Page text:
Turkey’s TF-X fighter unlikely to get off the ground in the 2020s

Turkey’s bid to build a fifth-generation stealth fighter is behind schedule and the warplanes might not even get off the ground by the end of the decade.

Turkey is aiming to become a major arms producer, both as a source of export revenues and to become more immune from possible foreign embargoes. That goal has become urgent after the United States last year suspended Turkey from the programme to help U.S. firm Lockheed Martin produce F-35 advanced fighters due to Ankara’s purchase of Russian S-400 air defence missiles.

Turkey’s defence undersecretary said in 2013 it would replace its fleet of F-16s with newer domestically made fighters by 2023. In November, President Recep Tayyip Erdoğan said Turkey’s own TF-X fifth generation fighter jet would be ready for flight in the next five or six years. But even that later target looks unlikely to be met. 

A fifth-generation jet fighter utilises the very latest stealth technology to make it all-but invisible to radar and has computer systems integrated with other elements in the battle arena. Only the United States and China currently have fifth generation fighters in operation.

“For Turkey to develop a truly capable fifth-generation fighter would be a huge challenge, especially in just five years,” said Michael Peck, a writer who covers defence issues for the National Interest magazine.

Justin Bronk, a research fellow who specialises in combat air power and technology at the London-based Royal United Services Institute think tank, said the idea that Turkey could develop and field a functional fifth-generation jet fighter within a decade “is fantasy”.

The United States suspended Turkey from the U.S. F-35 manufacturing programme and blocked the sale of 100 of the jets the Turkish military had ordered after the first components of Russian S-400 missiles arrived at an air base outside Ankara in July. U.S. and NATO officials say deploying the S-400s alongside the F-35s would allow Russia to collect data on the jets’ defences.

But Erdoğan has vowed not to back down on the purchase of the S-400s, and the U.S. administration is still firmly against selling F-35s to Turkey unless it reverses its deal with Russia. If Turkey wants a fifth-generation fighter, that puts the emphasis back on the TF-X project.

Turkish Foreign Minister Mevlüt Çavuşoğlu said in December that Turkey was seeking to revive a deal with Rolls-Royce to jointly produce engines for the aircraft. The British company said in March last year that it had scaled back its participation in the TF-X project as it was unwilling to share its intellectual property with Turkish vehicle manufacturer BMC. It is unclear whether Turkey is now willing to compromise with Rolls-Royce on the issue.

“If Turkey is genuinely seeking Rolls-Royce as the propulsion partner for a domestic TF-X airframe then the prospects for a renewed partnership are reasonably good,” said Bronk. “However, if Turkey is really looking for large-scale technology transfer of high-end military turbofan manufacturing techniques to develop domestic production capacity, then Rolls Royce will refuse.”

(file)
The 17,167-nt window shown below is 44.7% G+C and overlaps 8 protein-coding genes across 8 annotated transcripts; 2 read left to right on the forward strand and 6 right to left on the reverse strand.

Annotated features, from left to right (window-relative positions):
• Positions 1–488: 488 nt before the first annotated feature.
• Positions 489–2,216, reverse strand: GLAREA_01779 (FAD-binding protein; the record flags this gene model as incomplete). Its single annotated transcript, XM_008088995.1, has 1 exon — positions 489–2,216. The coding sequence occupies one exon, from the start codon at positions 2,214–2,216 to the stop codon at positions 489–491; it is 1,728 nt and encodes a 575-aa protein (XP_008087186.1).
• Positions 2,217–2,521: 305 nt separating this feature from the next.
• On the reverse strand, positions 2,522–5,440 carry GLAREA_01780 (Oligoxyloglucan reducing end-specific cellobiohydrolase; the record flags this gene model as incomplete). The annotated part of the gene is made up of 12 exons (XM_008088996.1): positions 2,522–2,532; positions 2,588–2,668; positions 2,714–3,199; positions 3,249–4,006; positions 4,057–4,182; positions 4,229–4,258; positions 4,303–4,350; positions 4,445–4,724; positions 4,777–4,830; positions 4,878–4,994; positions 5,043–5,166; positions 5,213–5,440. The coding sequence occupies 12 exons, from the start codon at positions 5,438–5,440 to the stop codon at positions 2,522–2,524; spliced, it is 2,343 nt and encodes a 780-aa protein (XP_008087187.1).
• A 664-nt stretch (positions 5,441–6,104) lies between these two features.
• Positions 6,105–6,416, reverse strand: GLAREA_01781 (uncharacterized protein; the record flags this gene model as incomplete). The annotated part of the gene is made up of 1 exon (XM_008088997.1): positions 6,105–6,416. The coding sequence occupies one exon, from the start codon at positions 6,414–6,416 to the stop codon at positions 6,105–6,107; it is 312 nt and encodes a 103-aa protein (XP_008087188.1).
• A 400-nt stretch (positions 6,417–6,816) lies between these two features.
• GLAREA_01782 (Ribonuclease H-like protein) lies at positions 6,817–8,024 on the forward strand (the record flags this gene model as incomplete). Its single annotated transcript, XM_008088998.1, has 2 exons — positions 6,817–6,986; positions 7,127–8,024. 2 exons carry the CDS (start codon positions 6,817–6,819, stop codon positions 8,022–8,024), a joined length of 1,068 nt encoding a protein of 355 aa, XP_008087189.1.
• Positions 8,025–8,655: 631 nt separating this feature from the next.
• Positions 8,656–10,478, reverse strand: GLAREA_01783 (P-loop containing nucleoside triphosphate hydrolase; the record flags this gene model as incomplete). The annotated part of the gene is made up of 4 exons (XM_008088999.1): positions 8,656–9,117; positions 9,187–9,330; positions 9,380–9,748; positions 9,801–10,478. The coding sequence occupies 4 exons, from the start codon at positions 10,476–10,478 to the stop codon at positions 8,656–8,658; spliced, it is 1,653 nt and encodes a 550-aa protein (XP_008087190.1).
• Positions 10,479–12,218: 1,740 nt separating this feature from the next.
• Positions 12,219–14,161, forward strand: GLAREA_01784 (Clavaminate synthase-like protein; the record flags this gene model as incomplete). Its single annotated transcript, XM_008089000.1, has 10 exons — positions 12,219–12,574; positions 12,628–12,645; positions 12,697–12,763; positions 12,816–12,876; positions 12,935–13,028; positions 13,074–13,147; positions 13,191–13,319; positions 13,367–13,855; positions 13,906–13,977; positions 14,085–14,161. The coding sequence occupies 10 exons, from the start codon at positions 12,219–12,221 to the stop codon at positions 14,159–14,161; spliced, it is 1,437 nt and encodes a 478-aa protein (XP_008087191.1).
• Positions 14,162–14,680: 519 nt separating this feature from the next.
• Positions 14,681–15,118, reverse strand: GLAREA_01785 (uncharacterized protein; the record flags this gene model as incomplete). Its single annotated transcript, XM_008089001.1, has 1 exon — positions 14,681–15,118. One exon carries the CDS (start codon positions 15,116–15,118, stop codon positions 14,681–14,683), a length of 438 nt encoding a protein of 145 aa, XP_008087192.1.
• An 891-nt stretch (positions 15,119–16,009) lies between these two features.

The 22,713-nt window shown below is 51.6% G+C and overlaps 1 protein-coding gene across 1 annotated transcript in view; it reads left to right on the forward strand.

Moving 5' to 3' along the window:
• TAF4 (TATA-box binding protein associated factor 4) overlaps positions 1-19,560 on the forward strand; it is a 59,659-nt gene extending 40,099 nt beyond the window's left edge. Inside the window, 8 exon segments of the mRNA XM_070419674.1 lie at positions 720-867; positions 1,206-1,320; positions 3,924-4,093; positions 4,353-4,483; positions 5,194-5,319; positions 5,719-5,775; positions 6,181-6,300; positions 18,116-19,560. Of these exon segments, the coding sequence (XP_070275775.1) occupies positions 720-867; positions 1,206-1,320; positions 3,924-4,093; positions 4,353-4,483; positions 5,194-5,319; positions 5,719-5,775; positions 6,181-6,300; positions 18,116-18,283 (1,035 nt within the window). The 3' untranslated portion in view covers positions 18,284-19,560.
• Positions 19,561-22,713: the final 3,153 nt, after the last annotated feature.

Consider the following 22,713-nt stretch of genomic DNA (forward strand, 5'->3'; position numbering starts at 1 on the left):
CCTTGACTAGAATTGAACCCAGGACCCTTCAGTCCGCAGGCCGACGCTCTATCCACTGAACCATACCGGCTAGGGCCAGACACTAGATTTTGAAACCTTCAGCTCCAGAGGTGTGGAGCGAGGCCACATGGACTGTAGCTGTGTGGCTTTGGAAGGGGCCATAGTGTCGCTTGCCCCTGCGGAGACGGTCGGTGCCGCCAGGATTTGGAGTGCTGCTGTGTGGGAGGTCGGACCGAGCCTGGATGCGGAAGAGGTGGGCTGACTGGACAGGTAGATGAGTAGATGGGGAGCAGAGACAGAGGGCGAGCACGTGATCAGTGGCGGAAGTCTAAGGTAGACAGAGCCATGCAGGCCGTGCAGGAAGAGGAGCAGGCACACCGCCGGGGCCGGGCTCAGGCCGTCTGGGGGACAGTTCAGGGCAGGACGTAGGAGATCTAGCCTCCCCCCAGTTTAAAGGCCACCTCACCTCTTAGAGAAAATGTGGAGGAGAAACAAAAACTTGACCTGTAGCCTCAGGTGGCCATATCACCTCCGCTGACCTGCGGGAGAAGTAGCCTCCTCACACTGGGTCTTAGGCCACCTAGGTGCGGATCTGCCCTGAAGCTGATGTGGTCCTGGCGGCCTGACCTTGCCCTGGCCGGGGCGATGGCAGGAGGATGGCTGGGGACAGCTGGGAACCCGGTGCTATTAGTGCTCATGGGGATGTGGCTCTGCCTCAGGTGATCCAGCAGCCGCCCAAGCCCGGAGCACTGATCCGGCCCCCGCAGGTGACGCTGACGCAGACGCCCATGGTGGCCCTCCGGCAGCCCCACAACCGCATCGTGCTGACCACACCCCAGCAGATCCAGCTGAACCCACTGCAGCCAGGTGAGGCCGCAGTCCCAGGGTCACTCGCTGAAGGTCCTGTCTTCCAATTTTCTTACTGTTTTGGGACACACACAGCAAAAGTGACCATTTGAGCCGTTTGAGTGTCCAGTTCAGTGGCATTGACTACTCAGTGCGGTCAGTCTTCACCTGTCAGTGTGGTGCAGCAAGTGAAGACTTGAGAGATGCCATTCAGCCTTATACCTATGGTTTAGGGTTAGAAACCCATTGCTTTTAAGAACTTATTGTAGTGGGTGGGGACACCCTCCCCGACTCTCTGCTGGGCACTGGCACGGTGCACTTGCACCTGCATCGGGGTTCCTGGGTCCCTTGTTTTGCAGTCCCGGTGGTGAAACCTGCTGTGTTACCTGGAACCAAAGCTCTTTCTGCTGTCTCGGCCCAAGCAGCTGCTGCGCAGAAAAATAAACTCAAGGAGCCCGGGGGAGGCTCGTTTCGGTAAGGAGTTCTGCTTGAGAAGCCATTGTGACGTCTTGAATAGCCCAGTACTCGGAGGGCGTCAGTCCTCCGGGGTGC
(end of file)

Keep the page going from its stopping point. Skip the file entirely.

Levent Özgül, a defence analyst for BlueMelange Consultancy, said it was impossible to talk about a fifth-generation fighter without a fifth-generation engine. Even Rolls-Royce, he said, lacks the technology to build one. The United States is the “sole address for this tech”, he said.

In a meeting with Russian President Vladimir Putin, Erdoğan said Turkey could buy fifth-generation Su-57 jet fighters from Russia. But these aircraft are also unlikely to be functional and ready for export this decade, experts say. 

“Russia could not build real fifth-generation Izdeliye 30 engines for its Su-57 despite a 15-year development history, and the first serial production Su-57 fighter crashed last month,” Özgül said.

Bronk also pointed to Russia’s failure to develop a fully functional fifth-generation jet fighter and said that Britain, despite its experience in helping develop the F-35 and its strong industrial base, was “in some areas not sure it can afford to develop and field its own next-generation fighter”.

“Turkey will struggle more than any of these given its lack of domestic experience and intellectual property in building combat aircraft,” Bronk said.

Turkey nevertheless unveiled a full-scale model of the TF-X jet at the Paris Air Show in June last year. But experts were unimpressed.

Building “something that looks a bit like an F-22 is comparatively easy”, Bronk said, referring to the fourth generation U.S. stealth fighter, but building “something that actually functions like a fifth-generation fighter is extremely different, and something which so far only the U.S. and, arguably, China have managed.”

“There is more to a true fifth-generation fighter than just having a stealth shape,” said Peck. “The F-35 is a formidable aircraft because it combines stealth with other features, such as sophisticated sensors and data networking that allow it to coordinate operations with other aircraft.”